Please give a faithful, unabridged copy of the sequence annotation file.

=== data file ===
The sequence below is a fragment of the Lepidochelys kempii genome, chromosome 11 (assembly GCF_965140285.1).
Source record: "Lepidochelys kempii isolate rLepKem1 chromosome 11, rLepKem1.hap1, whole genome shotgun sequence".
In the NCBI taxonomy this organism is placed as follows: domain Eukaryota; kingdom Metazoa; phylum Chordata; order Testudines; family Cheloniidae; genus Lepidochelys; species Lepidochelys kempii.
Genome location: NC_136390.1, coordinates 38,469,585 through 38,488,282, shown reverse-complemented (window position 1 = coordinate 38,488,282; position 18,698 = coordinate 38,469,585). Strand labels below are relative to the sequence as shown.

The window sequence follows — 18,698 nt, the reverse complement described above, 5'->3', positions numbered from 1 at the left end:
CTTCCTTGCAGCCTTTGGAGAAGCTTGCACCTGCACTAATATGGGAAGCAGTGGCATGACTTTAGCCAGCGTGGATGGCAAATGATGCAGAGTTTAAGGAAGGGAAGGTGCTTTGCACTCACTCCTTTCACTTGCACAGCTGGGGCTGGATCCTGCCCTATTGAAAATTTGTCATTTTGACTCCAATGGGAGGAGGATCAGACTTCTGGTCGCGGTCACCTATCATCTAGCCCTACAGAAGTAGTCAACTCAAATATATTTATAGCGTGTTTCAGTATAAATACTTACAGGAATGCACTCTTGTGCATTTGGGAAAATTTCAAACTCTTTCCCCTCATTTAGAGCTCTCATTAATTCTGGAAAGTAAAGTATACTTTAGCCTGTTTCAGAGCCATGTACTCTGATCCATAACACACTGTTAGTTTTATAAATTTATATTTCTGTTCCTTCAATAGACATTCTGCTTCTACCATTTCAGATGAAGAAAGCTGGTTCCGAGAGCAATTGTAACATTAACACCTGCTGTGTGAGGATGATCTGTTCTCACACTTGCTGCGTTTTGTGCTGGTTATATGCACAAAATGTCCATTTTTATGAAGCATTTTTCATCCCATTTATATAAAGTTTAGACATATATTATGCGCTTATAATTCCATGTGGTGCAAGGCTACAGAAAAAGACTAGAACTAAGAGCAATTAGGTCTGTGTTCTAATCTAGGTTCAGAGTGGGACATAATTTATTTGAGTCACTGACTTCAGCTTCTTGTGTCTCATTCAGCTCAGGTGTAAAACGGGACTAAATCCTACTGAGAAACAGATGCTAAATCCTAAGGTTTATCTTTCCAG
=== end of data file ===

The sequence below is a fragment of the Lepidochelys kempii genome, chromosome 11 (assembly GCF_965140285.1).
Source record: "Lepidochelys kempii isolate rLepKem1 chromosome 11, rLepKem1.hap1, whole genome shotgun sequence".
In the NCBI taxonomy this organism is placed as follows: domain Eukaryota; kingdom Metazoa; phylum Chordata; order Testudines; family Cheloniidae; genus Lepidochelys; species Lepidochelys kempii.
Genome location: NC_136390.1, coordinates 38,469,585 through 38,488,282, shown reverse-complemented (window position 1 = coordinate 38,488,282; position 18,698 = coordinate 38,469,585). Strand labels below are relative to the sequence as shown.

The window sequence follows — 18,698 nt, the reverse complement described above, 5'->3', positions numbered from 1 at the left end:
CTTCCTTGCAGCCTTTGGAGAAGCTTGCACCTGCACTAATATGGGAAGCAGTGGCATGACTTTAGCCAGCGTGGATGGCAAATGATGCAGAGTTTAAGGAAGGGAAGGTGCTTTGCACTCACTCCTTTCACTTGCACAGCTGGGGCTGGATCCTGCCCTATTGAAAATTTGTCATTTTGACTCCAATGGGAGGAGGATCAGACTTCTGGTCGCGGTCACCTATCATCTAGCCCTACAGAAGTAGTCAACTCAAATATATTTATAGCGTGTTTCAGTATAAATACTTACAGGAATGCACTCTTGTGCATTTGGGAAAATTTCAAACTCTTTCCCCTCATTTAGAGCTCTCATTAATTCTGGAAAGTAAAGTATACTTTAGCCTGTTTCAGAGCCATGTACTCTGATCCATAACACACTGTTAGTTTTATAAATTTATATTTCTGTTCCTTCAATAGACATTCTGCTTCTACCATTTCAGATGAAGAAAGCTGGTTCCGAGAGCAATTGTAACATTAACACCTGCTGTGTGAGGATGATCTGTTCTCACACTTGCTGCGTTTTGTGCTGGTTATATGCACAAAATGTCCATTTTTATGAAGCATTTTTCATCCCATTTATATAAAGTTTAGACATATATTATGCGCTTATAATTCCATGTGGTGCAAGGCTACAGAAAAAGACTAGAACTAAGAGCAATTAGGTCTGTGTTCTAATCTAGGTTCAGAGTGGGACATAATTTATTTGAGTCACTGACTTCAGCTTCTTGTGTCTCATTCAGCTCAGGTGTAAAACGGGACTAAATCCTACTGAGAAACAGATGCTAAATCCTAAGGTTTATCTTTCCAG